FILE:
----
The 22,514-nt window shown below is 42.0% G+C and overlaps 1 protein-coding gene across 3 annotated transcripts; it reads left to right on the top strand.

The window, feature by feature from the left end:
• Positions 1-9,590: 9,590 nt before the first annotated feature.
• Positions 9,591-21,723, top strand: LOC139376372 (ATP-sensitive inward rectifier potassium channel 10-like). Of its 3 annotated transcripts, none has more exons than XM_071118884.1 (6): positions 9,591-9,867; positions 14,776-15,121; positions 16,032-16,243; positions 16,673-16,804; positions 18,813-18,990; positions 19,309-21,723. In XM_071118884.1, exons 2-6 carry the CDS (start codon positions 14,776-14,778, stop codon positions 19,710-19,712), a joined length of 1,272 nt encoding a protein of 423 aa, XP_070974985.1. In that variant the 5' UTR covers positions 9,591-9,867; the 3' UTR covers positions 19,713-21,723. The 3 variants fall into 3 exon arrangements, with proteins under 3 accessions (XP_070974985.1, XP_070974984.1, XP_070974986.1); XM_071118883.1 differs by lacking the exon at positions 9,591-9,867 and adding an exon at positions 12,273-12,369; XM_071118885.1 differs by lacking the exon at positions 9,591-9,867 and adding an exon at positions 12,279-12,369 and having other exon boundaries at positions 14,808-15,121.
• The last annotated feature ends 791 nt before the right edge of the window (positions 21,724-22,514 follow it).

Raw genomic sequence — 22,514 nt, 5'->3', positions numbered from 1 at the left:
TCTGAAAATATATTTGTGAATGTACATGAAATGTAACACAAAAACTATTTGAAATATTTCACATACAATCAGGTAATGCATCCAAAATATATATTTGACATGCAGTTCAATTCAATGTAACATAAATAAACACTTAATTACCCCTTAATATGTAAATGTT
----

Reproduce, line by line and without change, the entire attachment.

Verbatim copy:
The 22,514-nt window shown below is 42.0% G+C and overlaps 1 protein-coding gene across 3 annotated transcripts; it reads left to right on the top strand.

The window, feature by feature from the left end:
• Positions 1-9,590: 9,590 nt before the first annotated feature.
• Positions 9,591-21,723, top strand: LOC139376372 (ATP-sensitive inward rectifier potassium channel 10-like). Of its 3 annotated transcripts, none has more exons than XM_071118884.1 (6): positions 9,591-9,867; positions 14,776-15,121; positions 16,032-16,243; positions 16,673-16,804; positions 18,813-18,990; positions 19,309-21,723. In XM_071118884.1, exons 2-6 carry the CDS (start codon positions 14,776-14,778, stop codon positions 19,710-19,712), a joined length of 1,272 nt encoding a protein of 423 aa, XP_070974985.1. In that variant the 5' UTR covers positions 9,591-9,867; the 3' UTR covers positions 19,713-21,723. The 3 variants fall into 3 exon arrangements, with proteins under 3 accessions (XP_070974985.1, XP_070974984.1, XP_070974986.1); XM_071118883.1 differs by lacking the exon at positions 9,591-9,867 and adding an exon at positions 12,273-12,369; XM_071118885.1 differs by lacking the exon at positions 9,591-9,867 and adding an exon at positions 12,279-12,369 and having other exon boundaries at positions 14,808-15,121.
• The last annotated feature ends 791 nt before the right edge of the window (positions 21,724-22,514 follow it).

Raw genomic sequence — 22,514 nt, 5'->3', positions numbered from 1 at the left:
TCTGAAAATATATTTGTGAATGTACATGAAATGTAACACAAAAACTATTTGAAATATTTCACATACAATCAGGTAATGCATCCAAAATATATATTTGACATGCAGTTCAATTCAATGTAACATAAATAAACACTTAATTACCCCTTAATATGTAAATGTT